'The Girl from Ipanema' Grows Up

By Jones, Malcolm | Newsweek, October 25, 2010 | Go to article overview

'The Girl from Ipanema' Grows Up


Jones, Malcolm, Newsweek


Byline: Malcolm Jones

Take note, 'Dancing With the Stars': Tom Ze's take on the samba earns a 10.

In the 1960s, a loose confederation of young artists, poets, and musicians gave their native Brazil's culture a near total overhaul. The movement was called Tropicalia, and the musicians, especially, influenced music at home and abroad. Led by Caetano Veloso and Gilberto Gil, Tropicalia mixed and matched folk forms such as the samba--and its more modern cousin, bossa nova--with African rhythms, jazz, and psychedelia. Disparate as they were, most of the Tropicalia artists managed to fit inside one--admittedly huge--tent. And then there was Tom Ze.

Now in his 70s, Ze has always gone his own way. His songs can turn lyrical one moment and in the next sound like a chain saw dueting with a chorus of cicadas. His singing is just as mercurial: here he sounds like a '40s big-band crooner, there like Leonard Cohen on a sunny day. His influences, which he sometimes lists in album liner notes, range from literary essays to Bach, and underlying everything is a rhythmic sense without parallel. Somewhere in Ze's song bag, there's music for almost any taste. And the more you hear, the more you want to explore the rest.

Now's your chance. David Byrne's adventurous record label, Luaka Bop, has issued Studies of Tom Ze, a three-album set that collects his classic reinventions of samba, bossa nova, and opera. Issued on vinyl, it sounds magnificent (for the digitally bound, a download code is included in the box). …

The rest of this article is only available to active members of Questia

Sign up now for a free, 1-day trial and receive full access to:

  • Questia's entire collection
  • Automatic bibliography creation
  • More helpful research tools like notes, citations, and highlights
  • Ad-free environment

Already a member? Log in now.

Notes for this article

Add a new note
If you are trying to select text to create highlights or citations, remember that you must now click or tap on the first word, and then click or tap on the last word.
One moment ...
Default project is now your active project.
Project items

Items saved from this article

This article has been saved
Highlights (0)
Some of your highlights are legacy items.

Highlights saved before July 30, 2012 will not be displayed on their respective source pages.

You can easily re-create the highlights by opening the book page or article, selecting the text, and clicking “Highlight.”

Citations (0)
Some of your citations are legacy items.

Any citation created before July 30, 2012 will labeled as a “Cited page.” New citations will be saved as cited passages, pages or articles.

We also added the ability to view new citations from your projects or the book or article where you created them.

Notes (0)
Bookmarks (0)

You have no saved items from this article

Project items include:
  • Saved book/article
  • Highlights
  • Quotes/citations
  • Notes
  • Bookmarks
Notes
Cite this article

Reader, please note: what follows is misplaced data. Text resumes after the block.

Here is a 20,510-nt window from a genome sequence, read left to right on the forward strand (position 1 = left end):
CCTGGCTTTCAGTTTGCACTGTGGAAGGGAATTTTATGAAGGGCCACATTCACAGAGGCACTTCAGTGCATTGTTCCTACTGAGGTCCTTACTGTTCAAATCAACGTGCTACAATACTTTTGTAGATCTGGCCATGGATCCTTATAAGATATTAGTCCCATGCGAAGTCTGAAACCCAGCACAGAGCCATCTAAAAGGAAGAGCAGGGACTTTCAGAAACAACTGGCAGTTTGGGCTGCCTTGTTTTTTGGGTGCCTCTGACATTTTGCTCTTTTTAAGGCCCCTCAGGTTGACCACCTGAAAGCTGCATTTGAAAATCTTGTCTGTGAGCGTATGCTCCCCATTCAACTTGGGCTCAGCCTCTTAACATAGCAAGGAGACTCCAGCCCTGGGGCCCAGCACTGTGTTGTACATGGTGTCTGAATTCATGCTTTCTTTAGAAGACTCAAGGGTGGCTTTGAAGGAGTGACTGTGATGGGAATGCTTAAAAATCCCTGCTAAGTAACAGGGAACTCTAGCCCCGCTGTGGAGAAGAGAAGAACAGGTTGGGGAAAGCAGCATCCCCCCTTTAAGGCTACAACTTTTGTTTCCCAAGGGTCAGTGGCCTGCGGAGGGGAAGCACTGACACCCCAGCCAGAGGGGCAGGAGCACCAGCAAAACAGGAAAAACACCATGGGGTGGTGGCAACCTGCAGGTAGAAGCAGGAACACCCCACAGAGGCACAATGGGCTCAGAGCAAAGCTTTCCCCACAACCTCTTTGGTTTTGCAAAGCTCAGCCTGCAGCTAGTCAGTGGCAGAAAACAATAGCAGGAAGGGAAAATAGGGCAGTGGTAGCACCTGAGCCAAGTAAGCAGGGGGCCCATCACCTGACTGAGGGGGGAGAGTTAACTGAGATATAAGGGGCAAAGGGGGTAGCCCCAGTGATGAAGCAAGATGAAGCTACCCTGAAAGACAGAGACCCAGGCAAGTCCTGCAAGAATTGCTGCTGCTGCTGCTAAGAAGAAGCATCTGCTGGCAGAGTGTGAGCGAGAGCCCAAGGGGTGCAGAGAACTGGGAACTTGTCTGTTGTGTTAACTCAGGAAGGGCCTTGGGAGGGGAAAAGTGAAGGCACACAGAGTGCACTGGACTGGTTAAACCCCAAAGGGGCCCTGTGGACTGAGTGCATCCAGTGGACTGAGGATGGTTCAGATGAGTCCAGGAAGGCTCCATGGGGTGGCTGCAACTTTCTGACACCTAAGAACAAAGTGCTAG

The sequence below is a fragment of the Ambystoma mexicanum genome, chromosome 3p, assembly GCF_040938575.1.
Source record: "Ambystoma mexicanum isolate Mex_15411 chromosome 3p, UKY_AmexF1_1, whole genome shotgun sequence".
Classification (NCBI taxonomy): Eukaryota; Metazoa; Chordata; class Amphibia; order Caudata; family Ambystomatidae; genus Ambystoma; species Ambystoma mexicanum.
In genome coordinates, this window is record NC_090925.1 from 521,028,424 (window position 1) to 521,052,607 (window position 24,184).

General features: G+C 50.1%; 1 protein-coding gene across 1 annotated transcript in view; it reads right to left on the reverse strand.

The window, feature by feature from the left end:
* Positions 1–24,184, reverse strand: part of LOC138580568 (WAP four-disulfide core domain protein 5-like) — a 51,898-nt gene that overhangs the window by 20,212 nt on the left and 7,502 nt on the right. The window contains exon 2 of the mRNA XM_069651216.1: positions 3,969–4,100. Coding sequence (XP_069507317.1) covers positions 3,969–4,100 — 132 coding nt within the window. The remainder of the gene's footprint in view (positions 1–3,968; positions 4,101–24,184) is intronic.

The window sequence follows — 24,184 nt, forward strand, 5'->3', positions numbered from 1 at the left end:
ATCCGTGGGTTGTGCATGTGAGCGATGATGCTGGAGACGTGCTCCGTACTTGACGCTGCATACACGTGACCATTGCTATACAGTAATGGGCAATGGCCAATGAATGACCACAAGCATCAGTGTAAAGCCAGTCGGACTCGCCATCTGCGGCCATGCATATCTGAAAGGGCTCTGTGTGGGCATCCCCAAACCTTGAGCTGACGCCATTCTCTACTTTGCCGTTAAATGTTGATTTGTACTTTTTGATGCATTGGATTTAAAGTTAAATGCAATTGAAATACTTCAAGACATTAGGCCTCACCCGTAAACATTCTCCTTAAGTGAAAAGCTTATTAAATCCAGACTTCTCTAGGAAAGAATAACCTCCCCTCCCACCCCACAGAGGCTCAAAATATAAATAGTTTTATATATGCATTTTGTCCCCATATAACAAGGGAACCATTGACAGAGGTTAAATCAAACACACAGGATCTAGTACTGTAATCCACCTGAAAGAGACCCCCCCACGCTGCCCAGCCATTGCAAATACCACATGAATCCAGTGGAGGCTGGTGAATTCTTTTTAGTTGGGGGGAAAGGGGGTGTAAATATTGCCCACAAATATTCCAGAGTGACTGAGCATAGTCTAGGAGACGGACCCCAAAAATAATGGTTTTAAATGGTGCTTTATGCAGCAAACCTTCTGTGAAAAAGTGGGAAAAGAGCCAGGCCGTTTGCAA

Cited article

Style
Citations are available only to our active members.
Sign up now to cite pages or passages in MLA, APA and Chicago citation styles.

(Einhorn, 1992, p. 25)

(Einhorn 25)

1

1. Lois J. Einhorn, Abraham Lincoln, the Orator: Penetrating the Lincoln Legend (Westport, CT: Greenwood Press, 1992), 25, http://www.questia.com/read/27419298.

Cited article

'The Girl from Ipanema' Grows Up
Settings

Settings

Typeface
Text size Smaller Larger Reset View mode
Search within

Search within this article

Look up

Look up a word

  • Dictionary
  • Thesaurus
Please submit a word or phrase above.
Print this page

Print this page

Why can't I print more than one page at a time?

Full screen

matching results for page

Cited passage

Style
Citations are available only to our active members.
Sign up now to cite pages or passages in MLA, APA and Chicago citation styles.

"Portraying himself as an honest, ordinary person helped Lincoln identify with his audiences." (Einhorn, 1992, p. 25).

"Portraying himself as an honest, ordinary person helped Lincoln identify with his audiences." (Einhorn 25)

"Portraying himself as an honest, ordinary person helped Lincoln identify with his audiences."1

1. Lois J. Einhorn, Abraham Lincoln, the Orator: Penetrating the Lincoln Legend (Westport, CT: Greenwood Press, 1992), 25, http://www.questia.com/read/27419298.

Cited passage

Welcome to the new Questia Reader

The Questia Reader has been updated to provide you with an even better online reading experience.  It is now 100% Responsive, which means you can read our books and articles on any sized device you wish.  All of your favorite tools like notes, highlights, and citations are still here, but the way you select text has been updated to be easier to use, especially on touchscreen devices.  Here's how:

1. Click or tap the first word you want to select.
2. Click or tap the last word you want to select.

OK, got it!

Thanks for trying Questia!

Please continue trying out our research tools, but please note, full functionality is available only to our active members.

Your work will be lost once you leave this Web page.

For full access in an ad-free environment, sign up now for a FREE, 1-day trial.

Already a member? Log in now.